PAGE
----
“He chose the lowly things of this world and the despised things -- and the things that are not -- to nullify the things that are, 29so that no one may boast before him.” 1 Cor. 1:28-29
So there IS something that we’re not seeing.
explains what that is,
For you have been born again, not of perishable seed, but of imperishable, through the living and enduring word of God. For,"All men are like grass, and all their glory is like the flowers of the field;the grass withers and the flowers fall, but the word of the Lord stands forever."
"All men are like grass,
and all their glory is like the flowers of the field;
the grass withers and the flowers fall,
25but the word of the Lord stands forever."
In other words, suffering and death last for only a short while. 4. Physical death does not last long compared to eternity. To us, however, it feels like forever. But there is a life that will last forever.
“So we fix our eyes not on what is seen, but on what is unseen. For what is seen is temporary, but what is unseen is eternal.”
“So we fix our eyes not on what is seen, but on what is unseen. For what is seen is temporary, but what is unseen is eternal.”
Our eyes are so consumed with the physical realm; we see only a death; we see only blood shed; we see a dying man -- and we ask, FOR WHAT? What is this accomplishing? Why this needless pain and suffering -- and a dead Savior?
[Illustration]
Max Lucado (as found in his ‘God’s Inspirational Promise Book’, but written for his book, ‘In the Eye of the Storm’), told this fictional story of an angel trying to find another way for salvation:
“He looked around the hill and foresaw a scene. Three figures hung on three crosses. Arms spread. Heads fallen forward. They moaned with the wind.
Men clad in religion stood off to one side…Arrogant, cocky.
Women clad in sorrow huddled at the foot of the hill…Faces tear streaked.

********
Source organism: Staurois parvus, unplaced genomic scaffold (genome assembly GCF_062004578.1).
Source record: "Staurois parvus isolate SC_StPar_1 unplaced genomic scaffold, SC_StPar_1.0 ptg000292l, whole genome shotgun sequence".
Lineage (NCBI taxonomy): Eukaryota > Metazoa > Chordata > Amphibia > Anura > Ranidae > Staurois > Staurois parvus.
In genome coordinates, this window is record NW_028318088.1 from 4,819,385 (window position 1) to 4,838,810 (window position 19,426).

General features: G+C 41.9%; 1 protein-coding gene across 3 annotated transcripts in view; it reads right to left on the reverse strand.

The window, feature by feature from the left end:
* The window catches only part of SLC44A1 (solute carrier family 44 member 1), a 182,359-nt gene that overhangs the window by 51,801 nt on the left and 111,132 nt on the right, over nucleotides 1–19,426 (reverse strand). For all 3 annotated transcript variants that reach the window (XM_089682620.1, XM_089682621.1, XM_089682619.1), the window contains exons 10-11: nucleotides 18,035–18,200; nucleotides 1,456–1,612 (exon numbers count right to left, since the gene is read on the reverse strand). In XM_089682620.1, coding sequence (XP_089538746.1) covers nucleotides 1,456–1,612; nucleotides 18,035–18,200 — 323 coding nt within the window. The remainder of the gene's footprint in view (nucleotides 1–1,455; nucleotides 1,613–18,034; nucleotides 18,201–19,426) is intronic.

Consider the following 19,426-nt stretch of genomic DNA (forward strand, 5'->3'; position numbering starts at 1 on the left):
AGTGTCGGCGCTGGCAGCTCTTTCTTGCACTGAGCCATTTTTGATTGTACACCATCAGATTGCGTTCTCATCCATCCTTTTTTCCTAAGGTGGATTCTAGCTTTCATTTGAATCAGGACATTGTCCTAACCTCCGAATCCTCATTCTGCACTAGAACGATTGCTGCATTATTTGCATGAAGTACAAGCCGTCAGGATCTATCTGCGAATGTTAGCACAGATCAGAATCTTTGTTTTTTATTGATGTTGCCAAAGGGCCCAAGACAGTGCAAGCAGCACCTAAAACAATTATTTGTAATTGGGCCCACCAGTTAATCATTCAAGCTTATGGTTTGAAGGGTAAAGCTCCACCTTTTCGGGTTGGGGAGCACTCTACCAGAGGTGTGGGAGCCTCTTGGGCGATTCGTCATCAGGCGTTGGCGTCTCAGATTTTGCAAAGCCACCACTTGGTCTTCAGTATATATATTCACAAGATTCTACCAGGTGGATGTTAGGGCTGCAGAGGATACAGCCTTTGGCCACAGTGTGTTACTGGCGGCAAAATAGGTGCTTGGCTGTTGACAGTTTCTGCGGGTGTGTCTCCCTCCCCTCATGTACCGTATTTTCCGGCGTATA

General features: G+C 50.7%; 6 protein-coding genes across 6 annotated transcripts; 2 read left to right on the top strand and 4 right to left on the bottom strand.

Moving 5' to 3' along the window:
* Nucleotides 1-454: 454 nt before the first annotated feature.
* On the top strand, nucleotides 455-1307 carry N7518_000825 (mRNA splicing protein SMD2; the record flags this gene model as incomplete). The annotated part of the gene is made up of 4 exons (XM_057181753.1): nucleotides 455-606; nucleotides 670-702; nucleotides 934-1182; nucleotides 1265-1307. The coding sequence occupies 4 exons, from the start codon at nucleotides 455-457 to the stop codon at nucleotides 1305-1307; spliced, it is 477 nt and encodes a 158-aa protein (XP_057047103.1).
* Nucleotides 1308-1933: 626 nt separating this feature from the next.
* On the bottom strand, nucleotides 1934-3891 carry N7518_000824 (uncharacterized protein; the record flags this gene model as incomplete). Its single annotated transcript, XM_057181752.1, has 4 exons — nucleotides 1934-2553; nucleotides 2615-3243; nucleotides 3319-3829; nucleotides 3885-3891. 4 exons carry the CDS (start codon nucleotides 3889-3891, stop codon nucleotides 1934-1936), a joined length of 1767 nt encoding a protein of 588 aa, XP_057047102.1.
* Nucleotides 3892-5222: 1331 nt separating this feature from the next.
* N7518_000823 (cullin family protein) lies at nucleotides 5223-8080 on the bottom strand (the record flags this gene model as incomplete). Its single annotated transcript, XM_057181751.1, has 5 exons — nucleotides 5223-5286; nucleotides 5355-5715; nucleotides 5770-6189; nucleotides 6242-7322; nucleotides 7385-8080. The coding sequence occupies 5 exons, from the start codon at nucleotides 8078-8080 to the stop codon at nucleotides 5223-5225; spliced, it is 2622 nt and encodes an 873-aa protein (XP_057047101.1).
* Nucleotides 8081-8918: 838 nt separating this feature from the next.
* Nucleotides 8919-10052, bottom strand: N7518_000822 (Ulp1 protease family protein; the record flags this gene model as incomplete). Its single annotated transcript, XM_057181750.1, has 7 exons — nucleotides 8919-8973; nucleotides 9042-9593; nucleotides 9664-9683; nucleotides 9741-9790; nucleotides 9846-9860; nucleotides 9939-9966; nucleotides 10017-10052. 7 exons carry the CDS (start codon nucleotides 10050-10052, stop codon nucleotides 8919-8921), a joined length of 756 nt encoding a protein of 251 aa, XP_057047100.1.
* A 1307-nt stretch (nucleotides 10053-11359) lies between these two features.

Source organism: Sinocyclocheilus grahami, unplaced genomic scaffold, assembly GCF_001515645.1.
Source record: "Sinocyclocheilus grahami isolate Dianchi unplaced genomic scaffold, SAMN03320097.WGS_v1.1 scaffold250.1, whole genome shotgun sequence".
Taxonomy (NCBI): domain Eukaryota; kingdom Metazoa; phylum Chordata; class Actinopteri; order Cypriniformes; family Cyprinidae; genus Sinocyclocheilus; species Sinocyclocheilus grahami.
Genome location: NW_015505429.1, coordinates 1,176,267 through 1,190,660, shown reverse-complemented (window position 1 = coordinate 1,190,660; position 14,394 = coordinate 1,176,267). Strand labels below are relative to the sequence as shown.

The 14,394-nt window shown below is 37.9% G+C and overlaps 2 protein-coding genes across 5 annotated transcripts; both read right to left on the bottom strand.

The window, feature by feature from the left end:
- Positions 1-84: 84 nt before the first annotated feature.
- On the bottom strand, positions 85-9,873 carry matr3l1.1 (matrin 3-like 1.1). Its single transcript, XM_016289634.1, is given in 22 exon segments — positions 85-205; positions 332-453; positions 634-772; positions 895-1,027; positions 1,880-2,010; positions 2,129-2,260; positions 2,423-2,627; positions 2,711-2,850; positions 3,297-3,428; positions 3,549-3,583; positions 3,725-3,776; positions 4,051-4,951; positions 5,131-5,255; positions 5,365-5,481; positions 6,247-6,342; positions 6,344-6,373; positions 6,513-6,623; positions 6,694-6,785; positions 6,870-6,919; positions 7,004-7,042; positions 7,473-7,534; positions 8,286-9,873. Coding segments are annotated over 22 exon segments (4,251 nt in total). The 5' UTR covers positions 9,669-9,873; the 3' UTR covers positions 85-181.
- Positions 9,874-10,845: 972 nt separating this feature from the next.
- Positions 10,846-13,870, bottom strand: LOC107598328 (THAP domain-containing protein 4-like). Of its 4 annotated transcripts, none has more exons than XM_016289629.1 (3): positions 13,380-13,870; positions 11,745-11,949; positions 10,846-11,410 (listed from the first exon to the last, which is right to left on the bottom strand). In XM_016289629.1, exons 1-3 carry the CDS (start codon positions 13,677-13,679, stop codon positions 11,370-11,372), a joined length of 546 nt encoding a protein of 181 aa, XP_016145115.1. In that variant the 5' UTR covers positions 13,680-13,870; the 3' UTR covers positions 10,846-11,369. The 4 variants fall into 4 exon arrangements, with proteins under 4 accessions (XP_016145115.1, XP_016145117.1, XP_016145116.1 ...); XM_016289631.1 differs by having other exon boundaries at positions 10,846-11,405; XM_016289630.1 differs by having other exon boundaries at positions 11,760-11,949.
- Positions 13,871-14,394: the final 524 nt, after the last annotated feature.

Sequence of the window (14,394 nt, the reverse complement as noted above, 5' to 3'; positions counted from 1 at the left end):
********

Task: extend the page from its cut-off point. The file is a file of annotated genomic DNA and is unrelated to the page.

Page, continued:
All heaven stood to fight. All nature rose to rescue. All eternity poise to protect. But the Creator gave no command. ‘It must be done…,” he said, and withdrew.
The angel spoke again. “It would be less painful…”
The Creator interrupted softly. “But it wouldn’t be love.”
5. So good Friday is Good because of what Christ’s death is accomplishing for us, that why we call this day good.
It’s because of what Christ’s death is accomplishing for us, that we can call this day good.
“For even the Son of Man did not come to be served, but to serve, and to give his life as a ransom for many.
“For even the Son of Man did not come to be served, but to serve, and to give his life as a ransom for many.
Christ was teaching His disciples in this passage a holy principle, a principle not of this world.
6. Jesus told them that greatness comes through serving.
That’s not what we naturally see. We see service as demeaning, whereas being served is a measure of success.
7. Christ came to give Himself up; He came to serve; His prominent characteristic was that of humility.
And He’s telling us today to do the same. He’s shown us the best way, the holy way, the GOOD way, which is the path opposite of the way we naturally want to go.
And yet we ask ourselves, why is this day called Good? Well it depends on the way we see it.
“But He was pierced for our transgressions, He was crushed for our iniquities; the punishment that brought us peace was upon Him, and by His wounds we are healed.”
“But he was pierced for our transgressions,